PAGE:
Talari CEO Sweeney On New Cloud Connect Platform And Winning The SD-WAN Shootout

Patrick Sweeney counts Talari among the top vendors in the SD-WAN space along with VMware's VeloCloud unit and Silver Peak.


A Different Kind Of Network

CEO Patrick Sweeney says Talari's new Cloud Connect platform draws a bold line between the SD-WAN vendor and competitors whose solutions are just "good enough."

The red-hot market for software-defined networking technology has begun to separate the players from the wannabes as customers become more familiar with SD-WAN's capabilities and cost-saving potential, Sweeney said. Sweeney counts Talari among the top vendors in the SD-WAN space along with VMware's VeloCloud unit and Silver Peak, while others, including Cisco's Viptela, can't stand up to the rigors of an app-centric enterprise use, he said.

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Talari's Cloud Connect platform is designed to maximize network reliability and consistency while avoiding carrier lock-in for customers using an array of Software-as-a-Service platforms, as well as several public and private clouds. Sweeney argues Cloud Connect delivers reliability equal to MPLS at a fraction of the cost.

"There's no way companies are ever going to spend more than they're spending today on MPLS. That is going to force the adaptation and adoption of a different kind of network," Sweeney said. "It forces the adoption of SD-WAN so they can retain the quality while getting 10 times the bandwidth while actually reducing cost."

Talari has been on a roll in the past year, posting 12 consecutive months of year-over-year growth, including 10 percent sales growth in the second quarter, according to research firm IHS Markit. Sweeney expects that growth to continue, and says the strength of Talari's solution puts it on competitive footing with much larger competitors.

What follows is an edited excerpt from CRN's conversation with Sweeney.

What competitors do you duke it out with in the market most frequently?

The market is starting to consolidate a little bit, which is good. Everybody that had a failover, load-balancer was out there saying we're SD-WAN too. That's not really where the world is today. There's more sophistication, and there are two things driving that: one is a higher degree of awareness that designing your network to fail and then fail over and come back is not an SD-WAN solution. The whole thing about an SD-WAN solution is that it should not fail. It should not drop a call. It should not introduce static. What's more common than an entire MPLS or broadband circuit going down is that you have latency, jitter, congestion, other things impacting it. You don't have blackouts. You have brownouts. VeloCloud is a really solid solution and Talari is the highest technically capable solution, and then you do see companies like Silver Peak in all these accounts. Those three are most predominant in most shootouts. That's if [the customer] is concerned about a high degree of reliability, or they've got some dependency on real-time applications. If good is good enough, then you see a lot of the other companies still making inroads. If you think good is good enough, then you may go with Viptela. If you're not concerned with a high degree of roll-forward roll-back capabilities and administrative capabilities, you might go with some of the other players.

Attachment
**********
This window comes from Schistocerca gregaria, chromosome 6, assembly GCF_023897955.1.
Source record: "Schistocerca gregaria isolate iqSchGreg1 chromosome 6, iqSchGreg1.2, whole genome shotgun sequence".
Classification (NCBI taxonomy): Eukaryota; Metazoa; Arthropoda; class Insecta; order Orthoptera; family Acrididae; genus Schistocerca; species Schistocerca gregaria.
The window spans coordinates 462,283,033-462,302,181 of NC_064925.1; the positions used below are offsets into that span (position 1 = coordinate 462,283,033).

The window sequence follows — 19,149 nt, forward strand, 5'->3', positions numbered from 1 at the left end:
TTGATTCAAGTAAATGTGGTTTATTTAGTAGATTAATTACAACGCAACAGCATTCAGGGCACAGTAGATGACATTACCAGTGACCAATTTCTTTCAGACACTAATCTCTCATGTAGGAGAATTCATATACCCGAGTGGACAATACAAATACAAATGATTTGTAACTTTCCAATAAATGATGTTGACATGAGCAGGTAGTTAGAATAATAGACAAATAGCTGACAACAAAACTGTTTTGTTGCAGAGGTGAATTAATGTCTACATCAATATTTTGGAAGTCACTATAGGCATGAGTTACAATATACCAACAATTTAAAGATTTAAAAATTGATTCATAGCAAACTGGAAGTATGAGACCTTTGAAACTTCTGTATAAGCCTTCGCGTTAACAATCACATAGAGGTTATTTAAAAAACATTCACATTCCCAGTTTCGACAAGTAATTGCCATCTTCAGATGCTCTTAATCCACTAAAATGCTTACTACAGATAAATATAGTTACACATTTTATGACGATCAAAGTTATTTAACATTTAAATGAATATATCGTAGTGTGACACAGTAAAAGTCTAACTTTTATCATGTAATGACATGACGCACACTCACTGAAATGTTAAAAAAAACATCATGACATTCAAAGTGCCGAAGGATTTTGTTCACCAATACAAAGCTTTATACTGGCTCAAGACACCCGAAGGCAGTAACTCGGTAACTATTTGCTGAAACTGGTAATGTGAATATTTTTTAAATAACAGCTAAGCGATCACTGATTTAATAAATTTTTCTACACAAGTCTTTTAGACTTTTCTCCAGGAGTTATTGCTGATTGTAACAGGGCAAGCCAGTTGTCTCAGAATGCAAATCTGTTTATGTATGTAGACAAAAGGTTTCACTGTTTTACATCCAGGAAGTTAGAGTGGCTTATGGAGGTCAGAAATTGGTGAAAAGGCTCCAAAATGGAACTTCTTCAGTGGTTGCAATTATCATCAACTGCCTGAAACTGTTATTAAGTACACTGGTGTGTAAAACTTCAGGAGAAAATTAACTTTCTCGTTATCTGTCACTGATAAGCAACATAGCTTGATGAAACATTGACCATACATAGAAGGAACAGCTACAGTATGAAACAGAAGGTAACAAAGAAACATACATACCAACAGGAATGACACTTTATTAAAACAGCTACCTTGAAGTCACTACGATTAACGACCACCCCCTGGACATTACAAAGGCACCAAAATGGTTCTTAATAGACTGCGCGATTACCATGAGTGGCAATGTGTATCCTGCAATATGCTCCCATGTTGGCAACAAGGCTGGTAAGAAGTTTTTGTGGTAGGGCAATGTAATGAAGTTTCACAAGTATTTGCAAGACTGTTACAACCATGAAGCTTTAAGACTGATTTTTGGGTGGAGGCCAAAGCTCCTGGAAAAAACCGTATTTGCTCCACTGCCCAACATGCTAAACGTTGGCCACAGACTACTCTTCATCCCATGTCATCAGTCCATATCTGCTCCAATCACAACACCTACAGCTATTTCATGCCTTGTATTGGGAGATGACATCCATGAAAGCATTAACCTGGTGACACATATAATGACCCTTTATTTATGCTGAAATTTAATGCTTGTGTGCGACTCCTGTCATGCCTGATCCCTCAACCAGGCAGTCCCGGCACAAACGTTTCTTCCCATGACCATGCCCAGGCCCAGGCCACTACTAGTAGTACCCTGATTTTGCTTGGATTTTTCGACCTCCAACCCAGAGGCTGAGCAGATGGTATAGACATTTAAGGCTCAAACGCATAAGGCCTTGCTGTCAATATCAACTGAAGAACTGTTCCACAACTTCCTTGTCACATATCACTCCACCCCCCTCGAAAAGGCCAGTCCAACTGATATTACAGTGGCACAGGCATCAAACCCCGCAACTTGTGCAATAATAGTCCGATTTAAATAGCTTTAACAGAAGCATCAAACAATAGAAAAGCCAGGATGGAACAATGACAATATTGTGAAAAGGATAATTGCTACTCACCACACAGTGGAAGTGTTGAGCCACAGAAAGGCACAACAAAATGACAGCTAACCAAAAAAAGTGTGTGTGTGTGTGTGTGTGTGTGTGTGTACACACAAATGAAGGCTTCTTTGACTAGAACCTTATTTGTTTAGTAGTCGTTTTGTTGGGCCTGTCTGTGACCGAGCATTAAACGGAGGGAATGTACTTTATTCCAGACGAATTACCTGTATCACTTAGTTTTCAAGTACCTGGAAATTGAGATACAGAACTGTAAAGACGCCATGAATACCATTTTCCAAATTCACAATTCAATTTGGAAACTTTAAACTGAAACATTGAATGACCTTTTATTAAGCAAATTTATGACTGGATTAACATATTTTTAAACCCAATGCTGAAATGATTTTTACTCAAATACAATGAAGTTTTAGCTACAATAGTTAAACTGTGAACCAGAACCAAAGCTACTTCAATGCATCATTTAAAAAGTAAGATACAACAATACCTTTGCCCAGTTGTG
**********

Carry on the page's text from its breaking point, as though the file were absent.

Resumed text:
Do you see yourself gaining ground on Silver Peak?

I see us battling it out with Silver Peak. We see them in a lot of places. I do see us gaining ground with the growth we've had in the last 12 months. It's going to come down to those players over and over. Everyone's going to claim their win rates are better. Customers will tell you honestly what they value Talari on, and one of those things is our overall ability to do the workflow for provisioning, the roll-forward and roll-back deployments. We have a better capability around maintaining real-time application connectivity. There are actually only three products in the SD-WAN space that got passed as a recommended solution in the NSS Labs public shootout, and that was VeloCloud, Talari, and of all companies, Fortinet, which was a bit of a surprise. NSS Labs will increase the complexity of the tests and the realness of the tests, and when you do that, you'll find there are very few companies that can actually do it.

How do Talari partners make money with Cloud Connect? What's the big opportunity for them?

Most distributed enterprises have a cloud presence, and a lot of them have moved their physical VoIP solutions or whatever they were using to the cloud and they have more and more dependencies on the cloud. It's about allowing the VAR to simplistically say, ‘I have an answer for you on how you're going to go two steps forward and zero steps backward. I'm going to give you not just complete reliability among your distributed enterprise, but I'm going to give you enhanced reliability for those cloud services.’ If you want to access Office365 and NetSuite and all those things automatically, we'll provision through Mode or the other partners we have. If you want to get all the reliability to things like RingCentral, then that's an easy configuration where you give up nothing and you get tremendous benefits and it doesn't cost you a penny more.